A recent email said: "I enjoy your site for the Blogging and Self Employment articles, but I am not a programmer so all of that goes right over my head."
I disagree. You are a programmer.
Consider this: you start up your computer and check your email. If you see something from one of your friends, you probably look at it right away. If you see spam, you delete it or mark it as junk. If you see something business related, you read it and respond as needed.
You wrote that "program". That is, you have a sequence of actions that vary depending on the input (your email). You make if-then decisions (if this is from Big Customer Number One, I had better read it now) and you do looping (finished with that email, ok, what's next?). Those are exactly what any programmer does.
Oh, right, but that's nothing to do with the computer.. it isn't? Aren't you pointng and clicking to control the computer? And didn't you have to learn what to click and how (single click, double click, right click)?
Oh, sure, but that's just using what someone else wrote.. that's not programming.. or is it? The person who wrote the email program probably didn't actually write a lot of it: he or she used things that someone else wrote. The menus, the buttons - they probably didn't "write" any of that. They just used someone else's program.
Just like you do with "mail".
Well, OK, in that sense, fine. But programming is so complicated: there's all that MPI_Win_get_errhandler() stuff and includes and asserts and raises and lowers and who the heck knows what else! I am not a programmer, darn it!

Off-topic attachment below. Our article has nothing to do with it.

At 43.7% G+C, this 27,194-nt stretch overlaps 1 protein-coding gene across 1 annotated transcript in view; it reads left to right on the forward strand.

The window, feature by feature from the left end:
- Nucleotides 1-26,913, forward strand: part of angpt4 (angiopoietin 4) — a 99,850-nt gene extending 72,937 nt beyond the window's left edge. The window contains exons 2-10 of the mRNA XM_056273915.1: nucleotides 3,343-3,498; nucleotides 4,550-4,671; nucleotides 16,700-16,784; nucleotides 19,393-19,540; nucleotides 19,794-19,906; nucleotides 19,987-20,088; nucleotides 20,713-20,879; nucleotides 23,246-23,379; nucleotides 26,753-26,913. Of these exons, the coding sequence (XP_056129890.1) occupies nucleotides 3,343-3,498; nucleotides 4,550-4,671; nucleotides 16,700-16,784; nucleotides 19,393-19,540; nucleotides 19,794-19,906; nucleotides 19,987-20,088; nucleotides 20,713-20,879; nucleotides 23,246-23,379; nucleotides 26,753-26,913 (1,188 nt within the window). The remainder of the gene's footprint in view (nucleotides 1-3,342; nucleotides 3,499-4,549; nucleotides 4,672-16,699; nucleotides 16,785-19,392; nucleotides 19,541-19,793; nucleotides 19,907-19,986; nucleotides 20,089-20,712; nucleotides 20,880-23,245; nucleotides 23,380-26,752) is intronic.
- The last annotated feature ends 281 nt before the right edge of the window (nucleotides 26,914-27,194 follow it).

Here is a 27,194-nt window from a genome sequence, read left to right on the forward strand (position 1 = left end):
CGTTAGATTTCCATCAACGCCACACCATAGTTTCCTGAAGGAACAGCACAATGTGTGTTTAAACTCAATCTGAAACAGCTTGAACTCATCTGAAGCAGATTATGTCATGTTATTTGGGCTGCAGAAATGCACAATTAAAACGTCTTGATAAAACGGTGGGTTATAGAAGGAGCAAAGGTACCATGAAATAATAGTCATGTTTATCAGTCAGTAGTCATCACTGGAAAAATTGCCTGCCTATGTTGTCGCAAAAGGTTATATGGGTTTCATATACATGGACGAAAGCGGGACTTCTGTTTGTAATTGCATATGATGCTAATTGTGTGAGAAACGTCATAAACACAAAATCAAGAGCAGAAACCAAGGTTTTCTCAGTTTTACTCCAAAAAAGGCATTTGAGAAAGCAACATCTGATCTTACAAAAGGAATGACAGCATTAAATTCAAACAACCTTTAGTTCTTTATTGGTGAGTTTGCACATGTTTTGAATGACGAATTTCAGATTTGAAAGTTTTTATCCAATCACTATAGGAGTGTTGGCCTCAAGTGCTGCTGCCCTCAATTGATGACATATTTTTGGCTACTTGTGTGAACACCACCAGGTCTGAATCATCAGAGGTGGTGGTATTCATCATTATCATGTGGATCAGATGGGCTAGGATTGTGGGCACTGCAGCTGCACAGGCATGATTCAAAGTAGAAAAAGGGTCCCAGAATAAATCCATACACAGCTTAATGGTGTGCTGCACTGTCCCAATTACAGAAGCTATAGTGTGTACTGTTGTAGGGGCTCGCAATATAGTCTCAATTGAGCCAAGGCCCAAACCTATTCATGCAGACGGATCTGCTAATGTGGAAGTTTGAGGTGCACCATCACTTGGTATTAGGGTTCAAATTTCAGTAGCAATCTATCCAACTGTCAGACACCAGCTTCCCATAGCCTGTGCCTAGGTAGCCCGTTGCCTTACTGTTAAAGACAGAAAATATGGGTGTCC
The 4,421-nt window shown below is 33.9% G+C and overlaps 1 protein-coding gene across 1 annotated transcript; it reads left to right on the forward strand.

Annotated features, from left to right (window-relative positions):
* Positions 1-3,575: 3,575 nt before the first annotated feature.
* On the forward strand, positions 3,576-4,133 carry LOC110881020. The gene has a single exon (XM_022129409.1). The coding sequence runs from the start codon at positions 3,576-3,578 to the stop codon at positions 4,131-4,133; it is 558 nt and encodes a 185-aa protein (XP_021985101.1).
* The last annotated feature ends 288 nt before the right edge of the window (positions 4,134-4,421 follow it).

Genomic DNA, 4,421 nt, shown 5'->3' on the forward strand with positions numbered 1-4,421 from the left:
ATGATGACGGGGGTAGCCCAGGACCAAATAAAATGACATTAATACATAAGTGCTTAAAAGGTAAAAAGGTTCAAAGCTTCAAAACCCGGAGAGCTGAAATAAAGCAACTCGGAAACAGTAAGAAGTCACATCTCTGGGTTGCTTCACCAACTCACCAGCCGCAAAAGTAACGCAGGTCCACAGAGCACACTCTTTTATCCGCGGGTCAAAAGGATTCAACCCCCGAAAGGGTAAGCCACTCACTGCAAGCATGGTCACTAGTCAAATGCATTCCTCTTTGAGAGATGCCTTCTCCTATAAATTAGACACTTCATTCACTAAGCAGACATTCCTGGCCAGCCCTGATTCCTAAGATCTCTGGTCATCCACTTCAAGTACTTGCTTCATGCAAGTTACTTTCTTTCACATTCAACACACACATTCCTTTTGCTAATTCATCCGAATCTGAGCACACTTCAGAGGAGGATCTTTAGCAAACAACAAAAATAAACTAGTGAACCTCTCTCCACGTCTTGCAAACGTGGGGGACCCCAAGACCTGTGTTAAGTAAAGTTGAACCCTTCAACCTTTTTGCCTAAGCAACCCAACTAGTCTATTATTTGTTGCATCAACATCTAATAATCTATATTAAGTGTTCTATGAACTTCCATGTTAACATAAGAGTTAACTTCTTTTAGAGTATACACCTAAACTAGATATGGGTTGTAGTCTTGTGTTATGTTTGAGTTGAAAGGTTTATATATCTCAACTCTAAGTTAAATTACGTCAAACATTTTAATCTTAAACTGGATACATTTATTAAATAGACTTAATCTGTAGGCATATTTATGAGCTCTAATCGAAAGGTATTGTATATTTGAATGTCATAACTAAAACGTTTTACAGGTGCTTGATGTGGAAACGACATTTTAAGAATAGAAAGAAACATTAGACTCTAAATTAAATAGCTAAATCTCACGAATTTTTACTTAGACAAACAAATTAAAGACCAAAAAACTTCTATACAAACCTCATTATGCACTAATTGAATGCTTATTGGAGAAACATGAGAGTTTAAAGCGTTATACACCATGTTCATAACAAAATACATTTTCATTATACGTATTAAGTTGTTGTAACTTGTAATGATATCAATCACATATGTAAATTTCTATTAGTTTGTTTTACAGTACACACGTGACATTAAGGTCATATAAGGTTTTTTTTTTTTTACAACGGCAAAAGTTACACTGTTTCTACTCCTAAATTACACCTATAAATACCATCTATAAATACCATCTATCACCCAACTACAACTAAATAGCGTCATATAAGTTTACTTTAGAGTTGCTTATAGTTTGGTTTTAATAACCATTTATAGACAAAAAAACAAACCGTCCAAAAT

Right. You aren't a C++ programmer (neither am I). You aren't a Perl programmer (not yet anyway). And maybe right now you aren't even a shell script programmer - though if you have done anything with Unix or Linux you have probably at least come very close to being a shell scripter..
But you should be a programmer. No, not necessarily a C++ or Java or even Perl or Python programmer. I'm not even suggesting that you need to learn the ins and outs of "awk". In fact, I'm only suggesting that you learn just a little bit of command line shell programming - just a teeny little bit.
Why? Because it will improve your computer life. You'll be able to do more, do it more quickly. You'll get more done, you'll get it done sooner, life will be good. It really isn't hard. Honest.
At Bash looping, I cover the basics of Bash looping. If you are using Mac OS X, you can open up "Terminal" and play with some of that. If you are on Linux, open up a command window, an Xterm or hold down Ctrl-Alt-F1 to get a console login. Learn how loops work - just that much. You might actually have one of those "Aha!" moments (Aha! I could use a loop like this to do..). If you don't see the use immediately, don't worry: you will. There will come a time where you want to do the same thing to a specific set of files, or when you want to do a series of things to one or more files, and you'll realize "This is a loop! I can do this in a loop!". You'll write your loop, the job will be done in a flash, and..
You'll be a programmer.
Yeah, maybe still not a C++ programmer, but you are on your way. Once you've learned looping and testing (the "if-then" stuff), everything else is just details. Most of the "complicated" stuff in programming languages is actually there to make things easier for you: to help you use other people's code, to help you reuse your own code, to keep you from making mistakes, to let you do incredibly powerful things with short sentences. So, yes, it may take a little effort to learn, but the payoff will be large.
But even if you never get that far, it's still good to have learned a little bit. A little shell looping, a little "if-then", a little "grep" maybe - little stuff like that can actually take you a long way. You can start by reading a few of these Shell articles, and Ellie Quigley's "Linux Shells by Example" is very good also (and not just for Linux people - Mac owners have bash and tcsh and really any other shell they want).
Go ahead. Learn a little. Be a programmer.
See Master of All also.
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More Articles by Anthony Lawrence © 2011-05-05 Anthony Lawrence
The difference between theory and practice is that in theory, there is no difference between theory and practice. (Richard Moore)